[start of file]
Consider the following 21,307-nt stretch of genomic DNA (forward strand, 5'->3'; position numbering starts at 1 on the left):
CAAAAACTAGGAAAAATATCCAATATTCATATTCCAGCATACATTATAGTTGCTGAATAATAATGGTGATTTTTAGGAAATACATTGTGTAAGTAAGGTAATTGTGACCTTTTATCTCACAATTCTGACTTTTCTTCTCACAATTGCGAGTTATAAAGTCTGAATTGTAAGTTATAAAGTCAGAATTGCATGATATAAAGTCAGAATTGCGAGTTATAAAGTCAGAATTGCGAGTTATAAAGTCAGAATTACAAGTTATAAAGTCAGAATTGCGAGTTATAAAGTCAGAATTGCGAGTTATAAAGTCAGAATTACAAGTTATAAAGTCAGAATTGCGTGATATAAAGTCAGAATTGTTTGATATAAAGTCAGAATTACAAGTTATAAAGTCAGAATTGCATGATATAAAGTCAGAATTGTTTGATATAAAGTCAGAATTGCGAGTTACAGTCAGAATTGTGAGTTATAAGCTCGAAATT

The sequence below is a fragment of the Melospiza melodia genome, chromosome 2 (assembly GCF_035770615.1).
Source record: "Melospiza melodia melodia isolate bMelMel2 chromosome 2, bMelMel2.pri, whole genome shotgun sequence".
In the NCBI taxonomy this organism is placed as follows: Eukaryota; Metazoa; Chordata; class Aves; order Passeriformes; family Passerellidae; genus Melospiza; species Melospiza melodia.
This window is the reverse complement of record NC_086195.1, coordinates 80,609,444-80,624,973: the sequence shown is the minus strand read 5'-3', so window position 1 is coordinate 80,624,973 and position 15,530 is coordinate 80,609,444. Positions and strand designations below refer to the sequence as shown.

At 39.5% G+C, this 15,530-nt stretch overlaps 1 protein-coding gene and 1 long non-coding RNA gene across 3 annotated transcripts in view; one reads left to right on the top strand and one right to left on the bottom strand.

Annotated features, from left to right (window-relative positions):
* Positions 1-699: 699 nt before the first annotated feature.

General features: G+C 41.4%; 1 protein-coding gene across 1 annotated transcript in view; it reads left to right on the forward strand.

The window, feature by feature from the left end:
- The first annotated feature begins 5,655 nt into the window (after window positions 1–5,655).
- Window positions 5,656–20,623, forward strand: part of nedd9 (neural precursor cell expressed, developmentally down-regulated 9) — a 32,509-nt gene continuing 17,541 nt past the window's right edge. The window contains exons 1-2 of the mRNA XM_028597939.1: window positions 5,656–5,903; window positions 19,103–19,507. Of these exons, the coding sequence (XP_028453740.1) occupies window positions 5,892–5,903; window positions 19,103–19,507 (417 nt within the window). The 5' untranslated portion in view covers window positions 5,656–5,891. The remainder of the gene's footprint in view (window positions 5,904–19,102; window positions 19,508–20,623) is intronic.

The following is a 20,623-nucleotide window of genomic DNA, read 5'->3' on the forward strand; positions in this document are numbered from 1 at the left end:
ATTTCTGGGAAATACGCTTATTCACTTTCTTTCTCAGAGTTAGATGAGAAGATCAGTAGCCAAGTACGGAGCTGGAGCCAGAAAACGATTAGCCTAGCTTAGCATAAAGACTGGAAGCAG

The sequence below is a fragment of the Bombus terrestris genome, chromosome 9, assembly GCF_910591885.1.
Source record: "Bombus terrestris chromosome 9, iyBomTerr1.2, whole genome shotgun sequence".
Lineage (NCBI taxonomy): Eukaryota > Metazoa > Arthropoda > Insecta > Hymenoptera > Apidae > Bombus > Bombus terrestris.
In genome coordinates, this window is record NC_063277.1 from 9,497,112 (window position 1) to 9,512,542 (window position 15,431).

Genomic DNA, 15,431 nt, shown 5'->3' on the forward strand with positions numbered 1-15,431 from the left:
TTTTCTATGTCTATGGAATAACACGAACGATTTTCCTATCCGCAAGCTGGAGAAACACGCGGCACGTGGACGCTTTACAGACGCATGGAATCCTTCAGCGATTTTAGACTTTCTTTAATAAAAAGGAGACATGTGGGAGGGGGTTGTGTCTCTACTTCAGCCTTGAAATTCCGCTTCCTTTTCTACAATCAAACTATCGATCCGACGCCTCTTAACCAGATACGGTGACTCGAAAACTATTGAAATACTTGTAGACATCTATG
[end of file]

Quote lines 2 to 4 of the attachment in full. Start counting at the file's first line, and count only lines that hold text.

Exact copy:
CAAAAACTAGGAAAAATATCCAATATTCATATTCCAGCATACATTATAGTTGCTGAATAATAATGGTGATTTTTAGGAAATACATTGTGTAAGTAAGGTAATTGTGACCTTTTATCTCACAATTCTGACTTTTCTTCTCACAATTGCGAGTTATAAAGTCTGAATTGTAAGTTATAAAGTCAGAATTGCATGATATAAAGTCAGAATTGCGAGTTATAAAGTCAGAATTGCGAGTTATAAAGTCAGAATTACAAGTTATAAAGTCAGAATTGCGAGTTATAAAGTCAGAATTGCGAGTTATAAAGTCAGAATTACAAGTTATAAAGTCAGAATTGCGTGATATAAAGTCAGAATTGTTTGATATAAAGTCAGAATTACAAGTTATAAAGTCAGAATTGCATGATATAAAGTCAGAATTGTTTGATATAAAGTCAGAATTGCGAGTTACAGTCAGAATTGTGAGTTATAAGCTCGAAATT

The sequence below is a fragment of the Melospiza melodia genome, chromosome 2 (assembly GCF_035770615.1).
Source record: "Melospiza melodia melodia isolate bMelMel2 chromosome 2, bMelMel2.pri, whole genome shotgun sequence".